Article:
Winter puts the bloom on Lenten roses
By Cheryl Capaldo Traylor
The fascination started with just one look. Janice Nicolson spotted a plant blooming by a landscape client’s front porch, in shade, in the dead of winter. “What is this plant?” she asked pointing to the flower she had never seen before. Her client didn’t know the name, so Nicholson began a quest to find out. After seeing it several times in old gardens and asking other gardeners, she discovered the plant was a Lenten rose. But her quest didn’t end there. After unsuccessfully trying to locate a local buying source, she started producing them herself. Hellebores take two to four years to mature from seed, so many nurseries don’t want to invest the time it takes to grow them. “But, I didn’t know any better,” Nicholson laughs. “So, I started growing them.” That’s how hellebore fever often begins.
Lenten rose, Helleborus ˣxhybridus (formerly known as H. orientalis), is the most commonly grown hellebore in American gardens. And it is no wonder as they are tough garden plants and the easiest of the hellebores for us to grow. “They’re pretty much foolproof,” says Nicholson, owner of Gethsemane Gardens and Nursery in Greensboro. “You can plant them and forget them.” Add to that their captivating beauty and unique bloom time, and you understand why gardening legend Christopher Lloyd proclaimed, “Hellebores are an addiction.”
Hellebores are members of the Ranunculaceae, or buttercup family, and are native to Europe and Asia. Lenten rose gets its name from its propensity to bloom before, during and after the forty days of the Christian observance of Lent. They can bloom as early as January and last through May. The showy blossoms are comprised of five petal-like sepals, with the actual ring of modified petals tucked inside the bloom. These tiny, funnel-shaped petals, appropriately named nectaries, are a source of nectar for bees and other early pollinators. The large glossy evergreen leaves are spectacular in the landscape, often measuring over a foot across.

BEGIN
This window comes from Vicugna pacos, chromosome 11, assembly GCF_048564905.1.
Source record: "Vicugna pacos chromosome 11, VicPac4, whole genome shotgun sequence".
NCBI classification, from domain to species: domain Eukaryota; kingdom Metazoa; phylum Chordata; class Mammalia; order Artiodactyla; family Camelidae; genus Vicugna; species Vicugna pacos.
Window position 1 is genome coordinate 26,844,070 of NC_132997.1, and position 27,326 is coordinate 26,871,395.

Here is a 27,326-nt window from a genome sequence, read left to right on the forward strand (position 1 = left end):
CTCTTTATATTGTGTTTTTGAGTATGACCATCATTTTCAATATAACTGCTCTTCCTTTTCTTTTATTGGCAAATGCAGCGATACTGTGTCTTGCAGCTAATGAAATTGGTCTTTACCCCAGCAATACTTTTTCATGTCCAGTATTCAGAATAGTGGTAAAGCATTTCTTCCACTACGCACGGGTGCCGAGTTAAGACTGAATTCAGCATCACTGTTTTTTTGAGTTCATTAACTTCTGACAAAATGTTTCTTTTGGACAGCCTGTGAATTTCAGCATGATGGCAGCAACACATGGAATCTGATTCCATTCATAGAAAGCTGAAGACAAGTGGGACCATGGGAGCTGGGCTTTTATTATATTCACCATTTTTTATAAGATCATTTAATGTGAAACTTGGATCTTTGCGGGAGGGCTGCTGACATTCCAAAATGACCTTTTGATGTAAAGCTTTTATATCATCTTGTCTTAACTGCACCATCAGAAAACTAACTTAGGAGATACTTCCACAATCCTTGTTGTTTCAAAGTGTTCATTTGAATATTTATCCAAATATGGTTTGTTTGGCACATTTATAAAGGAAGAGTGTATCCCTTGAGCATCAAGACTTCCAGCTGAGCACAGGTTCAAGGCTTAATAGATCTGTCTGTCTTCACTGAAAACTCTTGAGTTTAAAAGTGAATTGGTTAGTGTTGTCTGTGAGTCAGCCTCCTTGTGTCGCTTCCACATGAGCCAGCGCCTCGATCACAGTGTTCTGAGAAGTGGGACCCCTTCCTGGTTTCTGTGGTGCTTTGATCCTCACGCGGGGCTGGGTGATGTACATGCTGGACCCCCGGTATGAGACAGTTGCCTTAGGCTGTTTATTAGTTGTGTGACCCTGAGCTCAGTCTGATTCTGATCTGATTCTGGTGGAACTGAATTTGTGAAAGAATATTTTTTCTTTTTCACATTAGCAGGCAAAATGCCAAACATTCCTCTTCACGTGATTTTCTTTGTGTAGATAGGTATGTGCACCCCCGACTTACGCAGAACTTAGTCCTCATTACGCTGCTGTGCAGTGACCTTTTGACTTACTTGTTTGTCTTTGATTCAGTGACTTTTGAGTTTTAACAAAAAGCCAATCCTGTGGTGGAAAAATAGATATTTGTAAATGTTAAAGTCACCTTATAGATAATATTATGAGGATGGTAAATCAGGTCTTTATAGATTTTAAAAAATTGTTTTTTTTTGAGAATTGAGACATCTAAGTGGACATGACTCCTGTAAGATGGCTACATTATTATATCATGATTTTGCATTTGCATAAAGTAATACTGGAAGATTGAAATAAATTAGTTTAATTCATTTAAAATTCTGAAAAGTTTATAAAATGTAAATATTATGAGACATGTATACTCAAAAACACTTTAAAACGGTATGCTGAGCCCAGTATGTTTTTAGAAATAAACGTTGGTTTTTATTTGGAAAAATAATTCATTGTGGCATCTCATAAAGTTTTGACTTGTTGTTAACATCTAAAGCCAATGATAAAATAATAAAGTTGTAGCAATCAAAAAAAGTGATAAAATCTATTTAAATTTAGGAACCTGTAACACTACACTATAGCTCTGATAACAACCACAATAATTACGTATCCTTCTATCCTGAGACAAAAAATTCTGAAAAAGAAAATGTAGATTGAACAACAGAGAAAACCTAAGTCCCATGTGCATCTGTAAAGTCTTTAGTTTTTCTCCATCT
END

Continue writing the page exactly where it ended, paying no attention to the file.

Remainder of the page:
These cold-weather perennial luminaries come in an array of colors, shapes, forms and sizes. Colors include pink, lavender, white, yellow, green, reddish, purple, creamy white, near black and slate blue. Some are freckled, dark-centered or veined. Picotee styles have an elegant maroon stain tracing the rim of each bloom. Shapes and habit vary widely: star, cup, outward-facing, nodding, single and double hellebores. The varietal possibilities are infinite!
Winter is often thought of as a time of bare branches and few blooms, but it doesn’t have to be that way. Hellebores work together with many other woodlanders like crocus, epimedium, Iris reticulata and snowdrops to light up the bleak midwinter landscape. H. ˣhybridus thrives in well-drained soils and are remarkably drought tolerant. They need protection from the intense Southern summer sun, but like more light in the winter. “Don’t plant in solid shade,” advises Nicholson. “The plant will probably live, but won’t produce as many blooms.”
Although hellebores are happy to grow without human intervention, there are a few maintenance tips that help plants look and perform their best in the garden.